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Banking Essentials - Part I

This pathway will walk us through the basics of banks, starting with some of the different types and their main functions, then starting to look at the regulation faced by the banks, both before and after the Global Financial Crisis.

Greenwashing

Greenwashing is the act of distributing false information about something being more environmentally friendly than it actually is.

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Tackling the Cost of Living Crisis

In this video, Max discusses the cost-of-living crisis currently enveloping the UK. He examines its impact on households as well as the overall economy.

CSR and Sustainability in Financial Services

In the first video of this two-part video series, Elisa introduces us to sustainability. She begins by looking at the difference between sustainability and corporate social responsibility, two terms that can be easily confused.

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Banking Essentials - Part I

This pathway will walk us through the basics of banks, starting with some of the different types and their main functions, then starting to look at the regulation faced by the banks, both before and after the Global Financial Crisis.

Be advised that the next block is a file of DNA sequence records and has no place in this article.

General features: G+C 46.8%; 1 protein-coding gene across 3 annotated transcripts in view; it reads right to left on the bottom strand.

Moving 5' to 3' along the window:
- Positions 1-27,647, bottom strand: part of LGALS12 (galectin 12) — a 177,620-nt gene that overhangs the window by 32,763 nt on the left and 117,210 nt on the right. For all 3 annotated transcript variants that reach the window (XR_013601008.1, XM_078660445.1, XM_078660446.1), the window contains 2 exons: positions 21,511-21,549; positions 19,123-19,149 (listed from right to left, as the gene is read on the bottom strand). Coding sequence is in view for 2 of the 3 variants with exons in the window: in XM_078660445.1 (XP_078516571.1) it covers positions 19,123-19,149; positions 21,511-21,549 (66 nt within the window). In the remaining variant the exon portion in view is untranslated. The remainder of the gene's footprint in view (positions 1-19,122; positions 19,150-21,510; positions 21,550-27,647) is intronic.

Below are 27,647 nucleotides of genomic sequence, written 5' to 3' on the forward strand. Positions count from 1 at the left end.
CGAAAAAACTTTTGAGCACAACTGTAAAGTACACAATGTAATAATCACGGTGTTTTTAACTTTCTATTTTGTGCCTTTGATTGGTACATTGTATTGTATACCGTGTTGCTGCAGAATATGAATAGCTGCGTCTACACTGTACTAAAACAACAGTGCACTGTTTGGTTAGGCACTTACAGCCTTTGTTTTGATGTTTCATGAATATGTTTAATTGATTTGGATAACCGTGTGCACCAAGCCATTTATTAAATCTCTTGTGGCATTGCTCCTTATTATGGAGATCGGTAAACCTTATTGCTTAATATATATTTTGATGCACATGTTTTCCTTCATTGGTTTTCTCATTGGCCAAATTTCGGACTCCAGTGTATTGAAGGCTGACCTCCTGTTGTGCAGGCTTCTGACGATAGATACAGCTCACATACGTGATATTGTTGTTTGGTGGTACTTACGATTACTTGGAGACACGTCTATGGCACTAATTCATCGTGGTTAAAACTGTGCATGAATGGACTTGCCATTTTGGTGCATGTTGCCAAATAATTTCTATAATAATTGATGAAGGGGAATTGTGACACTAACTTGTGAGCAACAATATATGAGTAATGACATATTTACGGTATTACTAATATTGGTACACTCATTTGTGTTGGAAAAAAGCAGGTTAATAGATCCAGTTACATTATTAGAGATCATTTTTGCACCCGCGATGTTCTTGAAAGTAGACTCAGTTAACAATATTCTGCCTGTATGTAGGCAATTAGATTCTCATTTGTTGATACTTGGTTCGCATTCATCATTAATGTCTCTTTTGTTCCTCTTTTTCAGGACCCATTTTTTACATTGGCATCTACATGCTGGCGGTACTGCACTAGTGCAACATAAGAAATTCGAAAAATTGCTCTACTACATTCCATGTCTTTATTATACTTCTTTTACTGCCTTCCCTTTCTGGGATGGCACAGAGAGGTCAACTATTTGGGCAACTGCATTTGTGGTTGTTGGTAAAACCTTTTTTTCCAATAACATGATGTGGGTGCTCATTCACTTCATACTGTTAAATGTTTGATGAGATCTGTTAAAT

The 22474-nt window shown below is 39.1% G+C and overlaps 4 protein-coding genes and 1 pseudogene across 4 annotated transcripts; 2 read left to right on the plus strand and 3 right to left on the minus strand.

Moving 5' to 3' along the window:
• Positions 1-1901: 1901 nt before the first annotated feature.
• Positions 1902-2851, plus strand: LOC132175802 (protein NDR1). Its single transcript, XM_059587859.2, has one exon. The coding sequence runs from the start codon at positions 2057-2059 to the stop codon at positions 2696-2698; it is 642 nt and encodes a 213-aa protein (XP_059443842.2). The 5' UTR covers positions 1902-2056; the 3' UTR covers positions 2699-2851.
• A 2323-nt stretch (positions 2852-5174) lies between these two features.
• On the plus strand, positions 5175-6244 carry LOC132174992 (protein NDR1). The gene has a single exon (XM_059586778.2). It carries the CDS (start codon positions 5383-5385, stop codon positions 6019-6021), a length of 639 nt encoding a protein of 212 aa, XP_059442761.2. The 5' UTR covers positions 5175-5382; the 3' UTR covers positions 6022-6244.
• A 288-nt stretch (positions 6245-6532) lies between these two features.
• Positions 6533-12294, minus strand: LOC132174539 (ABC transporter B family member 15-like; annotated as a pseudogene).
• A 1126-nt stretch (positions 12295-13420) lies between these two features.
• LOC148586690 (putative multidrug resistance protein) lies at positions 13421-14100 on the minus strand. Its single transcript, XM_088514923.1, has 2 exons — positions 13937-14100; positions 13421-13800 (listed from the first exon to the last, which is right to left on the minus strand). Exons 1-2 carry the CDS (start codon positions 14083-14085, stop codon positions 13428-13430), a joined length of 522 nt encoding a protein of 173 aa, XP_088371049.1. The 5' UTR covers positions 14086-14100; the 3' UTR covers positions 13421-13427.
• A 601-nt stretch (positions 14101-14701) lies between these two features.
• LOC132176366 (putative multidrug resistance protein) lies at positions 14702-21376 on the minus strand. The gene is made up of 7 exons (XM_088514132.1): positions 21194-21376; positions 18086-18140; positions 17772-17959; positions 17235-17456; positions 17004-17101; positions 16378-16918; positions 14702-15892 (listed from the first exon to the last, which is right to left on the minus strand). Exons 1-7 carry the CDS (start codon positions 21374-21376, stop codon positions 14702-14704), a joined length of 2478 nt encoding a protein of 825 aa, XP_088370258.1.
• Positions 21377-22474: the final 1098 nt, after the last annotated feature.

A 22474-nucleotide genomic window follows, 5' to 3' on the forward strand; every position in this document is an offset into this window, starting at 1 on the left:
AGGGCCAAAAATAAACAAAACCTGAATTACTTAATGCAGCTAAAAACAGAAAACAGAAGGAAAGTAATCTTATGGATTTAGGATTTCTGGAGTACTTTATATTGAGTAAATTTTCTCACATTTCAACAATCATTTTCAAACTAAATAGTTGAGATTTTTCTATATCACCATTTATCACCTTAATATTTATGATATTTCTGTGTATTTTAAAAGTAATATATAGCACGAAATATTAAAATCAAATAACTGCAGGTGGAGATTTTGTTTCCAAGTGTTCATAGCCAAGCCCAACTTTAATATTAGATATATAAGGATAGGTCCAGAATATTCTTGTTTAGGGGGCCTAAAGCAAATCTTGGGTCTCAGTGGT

Greenwashing

Greenwashing is the act of distributing false information about something being more environmentally friendly than it actually is.

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Expert led content

+1,000 expert presented, on-demand video modules

Learning analytics

Keep track of learning progress with our comprehensive data

Interactive learning

Engage with our video hotspots and knowledge check-ins

Testing & certification

Gain CPD / CPE credits and professional certification

Managed learning

Build, scale and manage your organisation’s learning

Integrations

Connect Finance Unlocked to your current platform

Featured Content

More featured content

Tackling the Cost of Living Crisis

In this video, Max discusses the cost-of-living crisis currently enveloping the UK. He examines its impact on households as well as the overall economy.

CSR and Sustainability in Financial Services

In the first video of this two-part video series, Elisa introduces us to sustainability. She begins by looking at the difference between sustainability and corporate social responsibility, two terms that can be easily confused.

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Sustainable Supply Chains Best Practice

Sustainable Supply Chains Best Practice

Kate Larsen

20 years: Human Rights and Supply Chains

Maintaining supply chain due diligence can seem complicated, cumbersome and downright unmanageable. Luckily, all is not lost. In this video, Kate Larsen rounds off by showing us how supply chain due diligence can be achieved by keeping 5 key words in mind.

Maintaining supply chain due diligence can seem complicated, cumbersome and downright unmanageable. Luckily, all is not lost. In this video, Kate Larsen rounds off by showing us how supply chain due diligence can be achieved by keeping 5 key words in mind.

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Sustainable Supply Chains Best Practice

12 mins 51 secs

Key learning objectives: